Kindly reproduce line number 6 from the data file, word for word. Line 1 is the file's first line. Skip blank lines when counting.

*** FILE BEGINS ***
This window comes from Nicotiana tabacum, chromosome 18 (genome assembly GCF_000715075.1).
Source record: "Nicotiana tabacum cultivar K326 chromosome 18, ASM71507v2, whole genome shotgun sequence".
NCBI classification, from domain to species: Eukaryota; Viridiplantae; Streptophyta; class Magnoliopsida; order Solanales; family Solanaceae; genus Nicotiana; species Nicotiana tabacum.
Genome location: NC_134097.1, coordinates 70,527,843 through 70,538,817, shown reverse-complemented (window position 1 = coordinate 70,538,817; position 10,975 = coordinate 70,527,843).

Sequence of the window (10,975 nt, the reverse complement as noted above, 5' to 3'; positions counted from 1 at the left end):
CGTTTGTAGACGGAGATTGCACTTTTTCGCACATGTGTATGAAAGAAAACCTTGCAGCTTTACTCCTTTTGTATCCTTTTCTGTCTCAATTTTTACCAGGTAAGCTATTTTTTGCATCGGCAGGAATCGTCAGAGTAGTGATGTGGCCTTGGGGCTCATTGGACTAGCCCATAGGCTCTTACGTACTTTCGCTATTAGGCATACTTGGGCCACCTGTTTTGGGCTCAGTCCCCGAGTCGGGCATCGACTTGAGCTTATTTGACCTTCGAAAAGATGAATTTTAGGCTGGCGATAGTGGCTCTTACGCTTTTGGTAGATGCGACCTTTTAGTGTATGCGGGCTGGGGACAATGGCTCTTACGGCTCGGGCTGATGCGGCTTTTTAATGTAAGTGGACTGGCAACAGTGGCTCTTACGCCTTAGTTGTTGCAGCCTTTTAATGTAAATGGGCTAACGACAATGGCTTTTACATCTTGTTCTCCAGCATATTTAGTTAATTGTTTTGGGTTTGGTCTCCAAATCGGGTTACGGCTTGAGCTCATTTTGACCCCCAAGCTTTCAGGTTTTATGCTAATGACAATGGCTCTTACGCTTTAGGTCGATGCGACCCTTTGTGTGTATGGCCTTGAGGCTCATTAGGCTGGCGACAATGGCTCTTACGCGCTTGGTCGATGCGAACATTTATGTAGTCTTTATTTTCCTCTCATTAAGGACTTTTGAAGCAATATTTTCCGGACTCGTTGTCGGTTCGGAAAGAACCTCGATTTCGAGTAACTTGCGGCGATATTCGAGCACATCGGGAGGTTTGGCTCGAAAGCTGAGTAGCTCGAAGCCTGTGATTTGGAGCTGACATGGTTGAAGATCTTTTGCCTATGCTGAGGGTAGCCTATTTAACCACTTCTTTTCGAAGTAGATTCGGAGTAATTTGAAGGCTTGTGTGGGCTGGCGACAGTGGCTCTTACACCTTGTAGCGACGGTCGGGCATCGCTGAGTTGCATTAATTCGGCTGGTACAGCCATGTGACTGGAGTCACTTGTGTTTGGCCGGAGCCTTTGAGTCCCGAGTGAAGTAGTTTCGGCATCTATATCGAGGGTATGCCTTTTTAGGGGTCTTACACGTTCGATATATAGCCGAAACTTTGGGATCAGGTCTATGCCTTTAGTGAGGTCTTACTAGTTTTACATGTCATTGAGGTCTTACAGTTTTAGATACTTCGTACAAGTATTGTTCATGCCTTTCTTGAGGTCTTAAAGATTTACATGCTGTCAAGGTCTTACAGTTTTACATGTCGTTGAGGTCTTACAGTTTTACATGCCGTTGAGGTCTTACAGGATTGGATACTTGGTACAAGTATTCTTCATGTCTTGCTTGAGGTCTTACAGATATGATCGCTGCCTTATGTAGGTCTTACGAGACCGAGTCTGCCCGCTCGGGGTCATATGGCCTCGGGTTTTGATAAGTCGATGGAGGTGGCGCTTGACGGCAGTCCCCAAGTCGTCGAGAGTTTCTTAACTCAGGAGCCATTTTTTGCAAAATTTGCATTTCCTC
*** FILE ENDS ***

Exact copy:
CGTTTGTAGACGGAGATTGCACTTTTTCGCACATGTGTATGAAAGAAAACCTTGCAGCTTTACTCCTTTTGTATCCTTTTCTGTCTCAATTTTTACCAGGTAAGCTATTTTTTGCATCGGCAGGAATCGTCAGAGTAGTGATGTGGCCTTGGGGCTCATTGGACTAGCCCATAGGCTCTTACGTACTTTCGCTATTAGGCATACTTGGGCCACCTGTTTTGGGCTCAGTCCCCGAGTCGGGCATCGACTTGAGCTTATTTGACCTTCGAAAAGATGAATTTTAGGCTGGCGATAGTGGCTCTTACGCTTTTGGTAGATGCGACCTTTTAGTGTATGCGGGCTGGGGACAATGGCTCTTACGGCTCGGGCTGATGCGGCTTTTTAATGTAAGTGGACTGGCAACAGTGGCTCTTACGCCTTAGTTGTTGCAGCCTTTTAATGTAAATGGGCTAACGACAATGGCTTTTACATCTTGTTCTCCAGCATATTTAGTTAATTGTTTTGGGTTTGGTCTCCAAATCGGGTTACGGCTTGAGCTCATTTTGACCCCCAAGCTTTCAGGTTTTATGCTAATGACAATGGCTCTTACGCTTTAGGTCGATGCGACCCTTTGTGTGTATGGCCTTGAGGCTCATTAGGCTGGCGACAATGGCTCTTACGCGCTTGGTCGATGCGAACATTTATGTAGTCTTTATTTTCCTCTCATTAAGGACTTTTGAAGCAATATTTTCCGGACTCGTTGTCGGTTCGGAAAGAACCTCGATTTCGAGTAACTTGCGGCGATATTCGAGCACATCGGGAGGTTTGGCTCGAAAGCTGAGTAGCTCGAAGCCTGTGATTTGGAGCTGACATGGTTGAAGATCTTTTGCCTATGCTGAGGGTAGCCTATTTAACCACTTCTTTTCGAAGTAGATTCGGAGTAATTTGAAGGCTTGTGTGGGCTGGCGACAGTGGCTCTTACACCTTGTAGCGACGGTCGGGCATCGCTGAGTTGCATTAATTCGGCTGGTACAGCCATGTGACTGGAGTCACTTGTGTTTGGCCGGAGCCTTTGAGTCCCGAGTGAAGTAGTTTCGGCATCTATATCGAGGGTATGCCTTTTTAGGGGTCTTACACGTTCGATATATAGCCGAAACTTTGGGATCAGGTCTATGCCTTTAGTGAGGTCTTACTAGTTTTACATGTCATTGAGGTCTTACAGTTTTAGATACTTCGTACAAGTATTGTTCATGCCTTTCTTGAGGTCTTAAAGATTTACATGCTGTCAAGGTCTTACAGTTTTACATGTCGTTGAGGTCTTACAGTTTTACATGCCGTTGAGGTCTTACAGGATTGGATACTTGGTACAAGTATTCTTCATGTCTTGCTTGAGGTCTTACAGATATGATCGCTGCCTTATGTAGGTCTTACGAGACCGAGTCTGCCCGCTCGGGGTCATATGGCCTCGGGTTTTGATAAGTCGATGGAGGTGGCGCTTGACGGCAGTCCCCAAGTCGTCGAGAGTTTCTTAACTCAGGAGCCATTTTTTGCAAAATTTGCATTTCCTC